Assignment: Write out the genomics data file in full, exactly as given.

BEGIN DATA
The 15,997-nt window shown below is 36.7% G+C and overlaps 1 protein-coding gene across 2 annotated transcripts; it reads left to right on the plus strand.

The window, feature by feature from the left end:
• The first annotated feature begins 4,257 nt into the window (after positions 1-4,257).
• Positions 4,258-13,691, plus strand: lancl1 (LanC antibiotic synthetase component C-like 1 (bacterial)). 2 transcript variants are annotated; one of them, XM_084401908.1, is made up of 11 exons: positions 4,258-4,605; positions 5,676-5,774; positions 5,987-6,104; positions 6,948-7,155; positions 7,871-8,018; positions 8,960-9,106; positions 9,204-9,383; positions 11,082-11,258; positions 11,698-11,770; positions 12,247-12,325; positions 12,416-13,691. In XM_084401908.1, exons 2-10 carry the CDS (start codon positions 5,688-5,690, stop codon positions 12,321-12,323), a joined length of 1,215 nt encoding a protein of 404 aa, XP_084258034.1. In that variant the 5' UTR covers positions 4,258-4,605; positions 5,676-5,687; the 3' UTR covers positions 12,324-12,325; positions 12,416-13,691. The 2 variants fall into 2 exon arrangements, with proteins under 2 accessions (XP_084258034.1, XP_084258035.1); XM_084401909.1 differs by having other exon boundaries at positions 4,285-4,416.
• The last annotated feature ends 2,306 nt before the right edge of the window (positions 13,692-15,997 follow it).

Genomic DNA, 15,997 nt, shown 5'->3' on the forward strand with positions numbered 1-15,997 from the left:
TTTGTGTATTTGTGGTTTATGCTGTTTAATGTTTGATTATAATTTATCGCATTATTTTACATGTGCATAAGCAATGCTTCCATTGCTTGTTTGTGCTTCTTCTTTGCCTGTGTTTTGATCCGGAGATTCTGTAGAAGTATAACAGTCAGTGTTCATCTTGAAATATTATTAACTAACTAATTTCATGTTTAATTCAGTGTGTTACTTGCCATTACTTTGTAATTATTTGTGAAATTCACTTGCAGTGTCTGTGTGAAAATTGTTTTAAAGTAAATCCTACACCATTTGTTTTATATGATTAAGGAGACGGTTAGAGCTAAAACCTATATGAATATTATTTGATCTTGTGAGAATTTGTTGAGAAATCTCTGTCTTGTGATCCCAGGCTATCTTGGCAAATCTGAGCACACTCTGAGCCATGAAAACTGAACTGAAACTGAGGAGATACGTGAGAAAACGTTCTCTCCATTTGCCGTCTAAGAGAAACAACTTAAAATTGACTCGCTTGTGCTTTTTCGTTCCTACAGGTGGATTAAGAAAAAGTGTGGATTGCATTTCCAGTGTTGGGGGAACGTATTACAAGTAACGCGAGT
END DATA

The 15,997-nt window shown below is 36.7% G+C and overlaps 1 protein-coding gene across 2 annotated transcripts; it reads left to right on the plus strand.

The window, feature by feature from the left end:
• The first annotated feature begins 4,257 nt into the window (after positions 1-4,257).
• Positions 4,258-13,691, plus strand: lancl1 (LanC antibiotic synthetase component C-like 1 (bacterial)). 2 transcript variants are annotated; one of them, XM_084401908.1, is made up of 11 exons: positions 4,258-4,605; positions 5,676-5,774; positions 5,987-6,104; positions 6,948-7,155; positions 7,871-8,018; positions 8,960-9,106; positions 9,204-9,383; positions 11,082-11,258; positions 11,698-11,770; positions 12,247-12,325; positions 12,416-13,691. In XM_084401908.1, exons 2-10 carry the CDS (start codon positions 5,688-5,690, stop codon positions 12,321-12,323), a joined length of 1,215 nt encoding a protein of 404 aa, XP_084258034.1. In that variant the 5' UTR covers positions 4,258-4,605; positions 5,676-5,687; the 3' UTR covers positions 12,324-12,325; positions 12,416-13,691. The 2 variants fall into 2 exon arrangements, with proteins under 2 accessions (XP_084258034.1, XP_084258035.1); XM_084401909.1 differs by having other exon boundaries at positions 4,285-4,416.
• The last annotated feature ends 2,306 nt before the right edge of the window (positions 13,692-15,997 follow it).

Genomic DNA, 15,997 nt, shown 5'->3' on the forward strand with positions numbered 1-15,997 from the left:
TTTGTGTATTTGTGGTTTATGCTGTTTAATGTTTGATTATAATTTATCGCATTATTTTACATGTGCATAAGCAATGCTTCCATTGCTTGTTTGTGCTTCTTCTTTGCCTGTGTTTTGATCCGGAGATTCTGTAGAAGTATAACAGTCAGTGTTCATCTTGAAATATTATTAACTAACTAATTTCATGTTTAATTCAGTGTGTTACTTGCCATTACTTTGTAATTATTTGTGAAATTCACTTGCAGTGTCTGTGTGAAAATTGTTTTAAAGTAAATCCTACACCATTTGTTTTATATGATTAAGGAGACGGTTAGAGCTAAAACCTATATGAATATTATTTGATCTTGTGAGAATTTGTTGAGAAATCTCTGTCTTGTGATCCCAGGCTATCTTGGCAAATCTGAGCACACTCTGAGCCATGAAAACTGAACTGAAACTGAGGAGATACGTGAGAAAACGTTCTCTCCATTTGCCGTCTAAGAGAAACAACTTAAAATTGACTCGCTTGTGCTTTTTCGTTCCTACAGGTGGATTAAGAAAAAGTGTGGATTGCATTTCCAGTGTTGGGGGAACGTATTACAAGTAACGCGAGT